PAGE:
“Here, as in Seeing Voices, I was concerned not only with individuals, but with whole populations; thus, I felt as much an anthropologist as a doctor when seeing the impact on the chammoros of a terrible neurodegenerative disease in Guam, and of a hereditory total color-blindness in the tiny coral atol of Pingelap. But these two little books often broke away from the purely medical, and became journals of travel and enchantment in the tropical islands.” —Oliver Sacks
Oliver Sacks has always been fascinated by islands–their remoteness, their mystery, above all the unique forms of life they harbor. For him, islands conjure up equally the romance of Melville and Stevenson, the adventure of Magellan and Cook, and the scientific wonder of Darwin and Wallace.
Drawn to the tiny Pacific atoll of Pingelap by intriguing reports of an isolated community of islanders born totally colorblind, Dr. Sacks finds himself setting up a clinic in a one-room island dispensary, where he listens to these achromatopic islanders describe their colorless world in rich terms of pattern and tone, luminance and shadow. And on Guam, where he goes to investigate the puzzling neurodegenerative paralysis endemic there for a century, he becomes, for a brief time, an island neurologist, making house calls with his colleague John Steele, amid crowing cockerels, cycad jungles, and the remains of a colonial culture.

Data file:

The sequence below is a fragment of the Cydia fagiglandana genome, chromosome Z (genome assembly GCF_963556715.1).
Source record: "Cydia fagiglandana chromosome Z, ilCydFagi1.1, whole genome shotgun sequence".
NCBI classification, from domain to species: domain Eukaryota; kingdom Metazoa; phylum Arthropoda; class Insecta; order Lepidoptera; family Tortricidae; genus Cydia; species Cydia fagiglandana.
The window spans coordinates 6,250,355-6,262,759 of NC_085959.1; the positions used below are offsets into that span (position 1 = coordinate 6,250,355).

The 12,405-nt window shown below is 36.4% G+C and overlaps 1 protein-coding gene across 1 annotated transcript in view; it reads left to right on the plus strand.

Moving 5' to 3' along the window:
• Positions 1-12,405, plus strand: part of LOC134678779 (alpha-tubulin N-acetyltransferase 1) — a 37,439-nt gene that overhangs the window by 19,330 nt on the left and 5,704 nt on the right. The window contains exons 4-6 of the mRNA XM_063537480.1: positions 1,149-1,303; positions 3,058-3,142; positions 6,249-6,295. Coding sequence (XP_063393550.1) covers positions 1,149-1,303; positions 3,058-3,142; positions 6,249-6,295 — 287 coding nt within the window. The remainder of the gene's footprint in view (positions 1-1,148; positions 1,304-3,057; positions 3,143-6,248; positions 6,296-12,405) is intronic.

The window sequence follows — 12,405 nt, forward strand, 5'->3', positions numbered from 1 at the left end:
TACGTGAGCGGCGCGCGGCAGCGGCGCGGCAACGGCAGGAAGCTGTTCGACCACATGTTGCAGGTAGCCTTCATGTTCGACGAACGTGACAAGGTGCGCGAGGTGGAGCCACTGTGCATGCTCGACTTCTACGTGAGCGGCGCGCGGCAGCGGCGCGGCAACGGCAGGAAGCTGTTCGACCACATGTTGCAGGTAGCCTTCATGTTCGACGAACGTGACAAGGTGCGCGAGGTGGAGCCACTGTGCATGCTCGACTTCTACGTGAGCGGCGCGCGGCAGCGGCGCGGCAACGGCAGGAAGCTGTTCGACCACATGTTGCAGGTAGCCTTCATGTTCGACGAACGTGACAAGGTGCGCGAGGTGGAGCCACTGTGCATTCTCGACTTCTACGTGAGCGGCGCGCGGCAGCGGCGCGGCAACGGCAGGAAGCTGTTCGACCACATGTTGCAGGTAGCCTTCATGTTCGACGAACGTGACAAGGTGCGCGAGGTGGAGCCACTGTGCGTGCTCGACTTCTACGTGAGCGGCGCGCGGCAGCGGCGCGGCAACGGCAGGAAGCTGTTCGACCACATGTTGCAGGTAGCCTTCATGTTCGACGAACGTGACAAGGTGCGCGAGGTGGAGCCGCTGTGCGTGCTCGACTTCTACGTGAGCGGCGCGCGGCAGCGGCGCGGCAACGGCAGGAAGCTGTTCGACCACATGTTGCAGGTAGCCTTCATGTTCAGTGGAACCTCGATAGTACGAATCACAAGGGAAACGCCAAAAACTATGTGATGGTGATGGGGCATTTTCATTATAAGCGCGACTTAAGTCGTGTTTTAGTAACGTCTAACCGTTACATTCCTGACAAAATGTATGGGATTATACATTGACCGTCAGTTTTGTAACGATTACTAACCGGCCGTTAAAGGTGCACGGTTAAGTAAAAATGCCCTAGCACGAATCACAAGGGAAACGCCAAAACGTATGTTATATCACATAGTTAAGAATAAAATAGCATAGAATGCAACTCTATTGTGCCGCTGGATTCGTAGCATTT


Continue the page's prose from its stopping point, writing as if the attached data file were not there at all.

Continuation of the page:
The islands reawaken Sacks’ lifelong passion for botany–in particular, for the primitive cycad trees, whose existence dates back to the Paleozoic–and the cycads are the starting point for an intensely personal reflection on the meaning of islands, the dissemination of species, the genesis of disease, and the nature of deep geologic time. Out of an unexpected journey, Sacks has woven an unforgettable narrative which immerses us in the romance of island life, and shares his own compelling vision of the complexities of being human.